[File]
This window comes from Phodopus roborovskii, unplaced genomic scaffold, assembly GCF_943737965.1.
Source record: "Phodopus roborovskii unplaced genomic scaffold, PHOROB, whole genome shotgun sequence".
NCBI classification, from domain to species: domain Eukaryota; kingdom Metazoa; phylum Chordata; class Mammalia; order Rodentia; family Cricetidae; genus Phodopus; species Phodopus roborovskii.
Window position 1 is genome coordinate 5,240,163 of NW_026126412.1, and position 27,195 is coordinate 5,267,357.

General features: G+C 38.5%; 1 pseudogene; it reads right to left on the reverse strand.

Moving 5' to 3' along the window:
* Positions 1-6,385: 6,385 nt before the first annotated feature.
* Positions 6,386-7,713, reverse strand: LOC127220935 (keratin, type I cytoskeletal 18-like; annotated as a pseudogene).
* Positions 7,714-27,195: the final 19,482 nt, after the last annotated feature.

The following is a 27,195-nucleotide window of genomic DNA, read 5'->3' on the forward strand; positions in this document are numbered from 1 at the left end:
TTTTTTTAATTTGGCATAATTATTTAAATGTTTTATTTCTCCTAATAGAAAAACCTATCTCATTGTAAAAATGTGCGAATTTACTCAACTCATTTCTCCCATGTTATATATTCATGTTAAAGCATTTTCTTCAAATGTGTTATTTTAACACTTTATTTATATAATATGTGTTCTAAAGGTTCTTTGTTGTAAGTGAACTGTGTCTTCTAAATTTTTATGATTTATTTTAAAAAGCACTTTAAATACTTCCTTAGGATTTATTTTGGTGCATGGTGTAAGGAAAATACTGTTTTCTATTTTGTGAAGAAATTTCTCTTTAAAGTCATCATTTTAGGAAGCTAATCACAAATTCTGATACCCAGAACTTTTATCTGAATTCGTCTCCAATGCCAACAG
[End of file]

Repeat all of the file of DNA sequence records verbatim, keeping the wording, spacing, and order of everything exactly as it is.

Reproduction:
This window comes from Phodopus roborovskii, unplaced genomic scaffold, assembly GCF_943737965.1.
Source record: "Phodopus roborovskii unplaced genomic scaffold, PHOROB, whole genome shotgun sequence".
NCBI classification, from domain to species: domain Eukaryota; kingdom Metazoa; phylum Chordata; class Mammalia; order Rodentia; family Cricetidae; genus Phodopus; species Phodopus roborovskii.
Window position 1 is genome coordinate 5,240,163 of NW_026126412.1, and position 27,195 is coordinate 5,267,357.

General features: G+C 38.5%; 1 pseudogene; it reads right to left on the reverse strand.

Moving 5' to 3' along the window:
* Positions 1-6,385: 6,385 nt before the first annotated feature.
* Positions 6,386-7,713, reverse strand: LOC127220935 (keratin, type I cytoskeletal 18-like; annotated as a pseudogene).
* Positions 7,714-27,195: the final 19,482 nt, after the last annotated feature.

The following is a 27,195-nucleotide window of genomic DNA, read 5'->3' on the forward strand; positions in this document are numbered from 1 at the left end:
TTTTTTTAATTTGGCATAATTATTTAAATGTTTTATTTCTCCTAATAGAAAAACCTATCTCATTGTAAAAATGTGCGAATTTACTCAACTCATTTCTCCCATGTTATATATTCATGTTAAAGCATTTTCTTCAAATGTGTTATTTTAACACTTTATTTATATAATATGTGTTCTAAAGGTTCTTTGTTGTAAGTGAACTGTGTCTTCTAAATTTTTATGATTTATTTTAAAAAGCACTTTAAATACTTCCTTAGGATTTATTTTGGTGCATGGTGTAAGGAAAATACTGTTTTCTATTTTGTGAAGAAATTTCTCTTTAAAGTCATCATTTTAGGAAGCTAATCACAAATTCTGATACCCAGAACTTTTATCTGAATTCGTCTCCAATGCCAACAG